Every Tuesday, Wednesday and Thursday, we pose a question to a rotating panel of ESPN fantasy basketball experts to gauge their thoughts on a hot topic. Today's contributors are ESPN Fantasy's Jim McCormick, Kyle Soppe and Joe Kaiser
Isaiah Thomas has topped the 40-point mark in each of his past two outings and is having a career-best season. In fact, he ranks 10th on the Player Rater (based on averages), three spots ahead of LeBron James. Who would you rather have the rest of the season in fantasy: Thomas or James? Does the league scoring format impact your thinking?
Jim McCormick: Only Michael Jordan, Kevin Durant, Yao Ming, James Harden and James have sustained at least a 60 percent true shooting clip (a measure of shooting efficiency at all three levels) while maintaining a usage rate of at least 33 percent over a full season. Thomas is currently striking such a rare balance of volume and efficiency and, in fact, would become the first player to do so with a turnover rate below nine percent if he continues on his amazing pace. Which is to say, Thomas is amid a career campaign that appears even more impressive than the volume-driven scoring binges fellow diminutive dynamo Allen Iverson enjoyed in his prime.
As for comparing Thomas' opus campaign to James this season, I conclude it comes down to statistical need, as they are accomplishing elite production in quite different ways. James averages 66 percent more rebounds and 2.2 more assists, and he has nearly twice the steal rate of Thomas. Then again, Thomas nets twice as many made 3-pointers per game and offers unique differentiation in free throw production and efficiency, hitting 91.9 percent of his attempts from the stripe compared to James' sub-70 percent rate.
In a vacuum I'll take James, as I admire statistical balance over efficiency -- his rare triple-double skill set supports a greater variety of statistical categories. That said, if I'm in need of 3-pointers and improved free throw production, Thomas wins the deal. It's entirely impressive this is even a valid value discussion, with Thomas ascending to heights few ever imagined in both real and fantasy regards. Now if we're talking about who I want in the fourth quarter, that becomes truly intriguing!
Kyle Soppe: There are so many moving parts to this question that I am going to tackle it two different ways. If you're asking for my opinion, it would be that James sees a minutes reduction at some point in the near future (either for rest purposes or another "playmaker" is acquired), thus reducing his counting numbers and giving Thomas the edge. If you're asking for my numbers, they support James widening the gap that Thomas has gained in terms of field goal percentage and scoring on our Player Rater, thus giving the King the edge.
Thomas is shooting 41.94 percent when he is at least 8 feet away from the rim, a 5.29 percentage point jump over his career average. James is shooting just 34.1 percent from 16-plus feet away, his lowest rate in a decade. Assuming both of those regress to the mean over the final 2.5 months, simple math likes James to overcome Thomas' current 1.7-percent edge in overall value.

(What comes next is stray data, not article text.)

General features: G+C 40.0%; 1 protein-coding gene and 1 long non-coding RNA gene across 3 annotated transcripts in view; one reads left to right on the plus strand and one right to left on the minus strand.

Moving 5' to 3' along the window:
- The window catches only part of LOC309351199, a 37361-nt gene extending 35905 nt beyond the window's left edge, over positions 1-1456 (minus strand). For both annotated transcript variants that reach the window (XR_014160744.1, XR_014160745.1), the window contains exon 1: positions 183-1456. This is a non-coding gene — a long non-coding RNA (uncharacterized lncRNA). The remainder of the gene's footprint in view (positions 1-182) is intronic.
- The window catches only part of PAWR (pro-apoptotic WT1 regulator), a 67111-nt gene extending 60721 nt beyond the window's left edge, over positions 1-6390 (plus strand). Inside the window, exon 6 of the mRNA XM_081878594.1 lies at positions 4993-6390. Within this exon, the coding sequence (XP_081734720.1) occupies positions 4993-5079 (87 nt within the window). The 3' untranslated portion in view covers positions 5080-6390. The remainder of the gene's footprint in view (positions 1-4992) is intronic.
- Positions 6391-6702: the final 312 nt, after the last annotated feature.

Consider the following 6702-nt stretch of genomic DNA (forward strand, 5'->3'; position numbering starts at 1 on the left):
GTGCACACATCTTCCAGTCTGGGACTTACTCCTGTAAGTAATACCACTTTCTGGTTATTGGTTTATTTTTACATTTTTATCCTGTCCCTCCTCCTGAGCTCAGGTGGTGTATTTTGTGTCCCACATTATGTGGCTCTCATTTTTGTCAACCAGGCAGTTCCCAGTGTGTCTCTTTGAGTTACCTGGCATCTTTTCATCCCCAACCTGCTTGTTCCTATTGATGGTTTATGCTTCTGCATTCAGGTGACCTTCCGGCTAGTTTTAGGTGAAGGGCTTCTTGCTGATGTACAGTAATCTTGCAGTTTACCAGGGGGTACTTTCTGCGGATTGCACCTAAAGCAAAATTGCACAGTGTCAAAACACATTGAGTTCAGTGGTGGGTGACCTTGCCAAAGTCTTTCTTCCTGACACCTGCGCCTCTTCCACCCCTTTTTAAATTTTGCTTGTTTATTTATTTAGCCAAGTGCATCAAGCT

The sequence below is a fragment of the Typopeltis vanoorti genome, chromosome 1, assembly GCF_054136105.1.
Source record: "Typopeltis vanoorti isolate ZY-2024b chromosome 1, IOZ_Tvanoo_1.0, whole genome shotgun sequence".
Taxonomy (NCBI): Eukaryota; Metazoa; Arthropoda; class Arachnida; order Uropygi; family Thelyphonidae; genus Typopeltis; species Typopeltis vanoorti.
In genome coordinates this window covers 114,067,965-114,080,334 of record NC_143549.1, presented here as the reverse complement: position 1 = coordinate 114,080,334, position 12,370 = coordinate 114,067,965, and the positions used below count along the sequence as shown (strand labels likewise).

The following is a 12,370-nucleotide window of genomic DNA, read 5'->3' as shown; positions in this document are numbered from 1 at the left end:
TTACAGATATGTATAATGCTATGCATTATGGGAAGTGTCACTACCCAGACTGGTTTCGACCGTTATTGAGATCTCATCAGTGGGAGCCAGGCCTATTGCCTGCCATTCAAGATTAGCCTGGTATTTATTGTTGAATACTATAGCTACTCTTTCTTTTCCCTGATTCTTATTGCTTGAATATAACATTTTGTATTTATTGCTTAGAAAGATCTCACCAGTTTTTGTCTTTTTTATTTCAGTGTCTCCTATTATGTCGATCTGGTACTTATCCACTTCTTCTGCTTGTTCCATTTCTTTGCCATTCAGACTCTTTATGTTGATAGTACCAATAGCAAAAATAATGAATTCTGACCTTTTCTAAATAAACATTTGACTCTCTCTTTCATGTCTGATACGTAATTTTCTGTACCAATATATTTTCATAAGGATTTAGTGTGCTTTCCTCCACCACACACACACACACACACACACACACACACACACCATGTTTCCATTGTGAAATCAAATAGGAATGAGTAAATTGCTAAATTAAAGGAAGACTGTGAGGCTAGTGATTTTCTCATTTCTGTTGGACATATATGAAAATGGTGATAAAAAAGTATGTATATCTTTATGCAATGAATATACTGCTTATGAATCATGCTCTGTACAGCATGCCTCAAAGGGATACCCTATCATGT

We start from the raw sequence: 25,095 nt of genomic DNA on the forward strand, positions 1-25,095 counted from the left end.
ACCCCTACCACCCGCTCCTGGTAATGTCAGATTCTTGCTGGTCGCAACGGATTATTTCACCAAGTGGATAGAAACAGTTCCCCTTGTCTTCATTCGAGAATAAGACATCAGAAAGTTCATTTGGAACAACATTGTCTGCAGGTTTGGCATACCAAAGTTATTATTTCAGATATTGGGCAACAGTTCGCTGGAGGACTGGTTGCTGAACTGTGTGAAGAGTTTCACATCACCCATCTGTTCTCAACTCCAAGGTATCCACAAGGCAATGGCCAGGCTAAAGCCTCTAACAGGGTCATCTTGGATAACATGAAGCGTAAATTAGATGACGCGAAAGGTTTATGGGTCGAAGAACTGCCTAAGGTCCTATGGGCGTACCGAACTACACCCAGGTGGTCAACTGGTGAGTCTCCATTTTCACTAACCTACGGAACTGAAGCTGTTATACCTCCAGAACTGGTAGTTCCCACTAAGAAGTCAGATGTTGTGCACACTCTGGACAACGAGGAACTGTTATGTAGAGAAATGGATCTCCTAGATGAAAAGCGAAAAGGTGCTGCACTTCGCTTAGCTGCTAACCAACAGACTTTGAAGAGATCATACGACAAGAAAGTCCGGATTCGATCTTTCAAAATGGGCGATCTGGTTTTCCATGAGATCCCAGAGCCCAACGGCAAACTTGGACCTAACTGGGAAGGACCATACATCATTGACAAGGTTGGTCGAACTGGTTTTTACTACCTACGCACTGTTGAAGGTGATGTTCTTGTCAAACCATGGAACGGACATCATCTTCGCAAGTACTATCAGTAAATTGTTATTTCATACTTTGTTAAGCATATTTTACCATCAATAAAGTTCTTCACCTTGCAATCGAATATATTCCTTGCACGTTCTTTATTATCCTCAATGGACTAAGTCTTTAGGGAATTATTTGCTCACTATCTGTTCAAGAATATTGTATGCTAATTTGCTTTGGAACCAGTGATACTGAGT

This is close enough that who I'd rather have is entirely situational. If you're in a roto league, it's pretty simple: Thomas is the play if you need 3-pointers and free throw percentage and James is the play if you're competitive in a number of categories and need the well-rounded production.
In head-to-head, it's based on what team you view as the biggest obstacle between you and a title. If that owner has Harden, Russell Westbrook, or Giannis Antetokounmpo, I would lean toward James, as he can keep you competitive across the board. If that owner is riding Stephen Curry, Damian Lillard or Kyrie Irving, then I would fight fire with fire and take Thomas.
Joe Kaiser: I attended the same high school and college as Isaiah, so I can appreciate his underdog story as well as anyone. What a story it is! Seeing him thrive in the Pac-12, then somehow carve out an NBA role after being picked last in the 2011 draft, then become an NBA regular and eventually an All-Star last season ... all are amazing accomplishments. Even still, who saw him potentially leading the league in scoring? Not I. What he is doing right now is shocking and incredible all at the same time.
As much as I appreciate Thomas his accomplishments, I'd still side with LeBron in fantasy. Thomas may have the edge in scoring (29.7 PPG vs. 25.7 PPG), 3-pointers (3.2 per game vs. 1.6 per game) and free throw percentage (91.5 vs. 69.2), but James is still the King in terms of rebounds, assists, steals and field goal percentage.
James has a particularly wide advantage in rebounding, field goal percentage and steals, and he has proven himself for longer than Thomas has. That also plays a factor. If Thomas cools off and sees his scoring dip into the 25 PPG range the rest of the season, truthfully, this probably isn't even that close.